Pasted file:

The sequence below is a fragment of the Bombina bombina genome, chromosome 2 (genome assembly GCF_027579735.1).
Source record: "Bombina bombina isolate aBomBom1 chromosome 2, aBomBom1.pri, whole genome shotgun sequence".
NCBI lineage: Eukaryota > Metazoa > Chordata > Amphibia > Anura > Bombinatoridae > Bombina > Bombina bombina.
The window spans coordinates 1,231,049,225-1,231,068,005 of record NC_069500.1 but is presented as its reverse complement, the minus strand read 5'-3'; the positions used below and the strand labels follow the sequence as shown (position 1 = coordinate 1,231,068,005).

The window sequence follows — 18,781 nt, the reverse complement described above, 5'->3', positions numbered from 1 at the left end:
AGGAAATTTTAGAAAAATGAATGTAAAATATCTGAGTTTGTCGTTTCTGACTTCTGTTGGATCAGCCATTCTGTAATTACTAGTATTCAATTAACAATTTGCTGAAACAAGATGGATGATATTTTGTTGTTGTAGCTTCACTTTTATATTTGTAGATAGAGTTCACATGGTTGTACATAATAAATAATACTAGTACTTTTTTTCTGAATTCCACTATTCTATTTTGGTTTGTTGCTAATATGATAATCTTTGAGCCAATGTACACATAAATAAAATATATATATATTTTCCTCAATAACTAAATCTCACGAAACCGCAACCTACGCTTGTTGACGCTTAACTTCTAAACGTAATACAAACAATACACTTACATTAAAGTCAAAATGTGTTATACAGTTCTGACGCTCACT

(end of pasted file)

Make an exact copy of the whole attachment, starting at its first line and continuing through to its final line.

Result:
The sequence below is a fragment of the Bombina bombina genome, chromosome 2 (genome assembly GCF_027579735.1).
Source record: "Bombina bombina isolate aBomBom1 chromosome 2, aBomBom1.pri, whole genome shotgun sequence".
NCBI lineage: Eukaryota > Metazoa > Chordata > Amphibia > Anura > Bombinatoridae > Bombina > Bombina bombina.
The window spans coordinates 1,231,049,225-1,231,068,005 of record NC_069500.1 but is presented as its reverse complement, the minus strand read 5'-3'; the positions used below and the strand labels follow the sequence as shown (position 1 = coordinate 1,231,068,005).

The window sequence follows — 18,781 nt, the reverse complement described above, 5'->3', positions numbered from 1 at the left end:
AGGAAATTTTAGAAAAATGAATGTAAAATATCTGAGTTTGTCGTTTCTGACTTCTGTTGGATCAGCCATTCTGTAATTACTAGTATTCAATTAACAATTTGCTGAAACAAGATGGATGATATTTTGTTGTTGTAGCTTCACTTTTATATTTGTAGATAGAGTTCACATGGTTGTACATAATAAATAATACTAGTACTTTTTTTCTGAATTCCACTATTCTATTTTGGTTTGTTGCTAATATGATAATCTTTGAGCCAATGTACACATAAATAAAATATATATATATTTTCCTCAATAACTAAATCTCACGAAACCGCAACCTACGCTTGTTGACGCTTAACTTCTAAACGTAATACAAACAATACACTTACATTAAAGTCAAAATGTGTTATACAGTTCTGACGCTCACT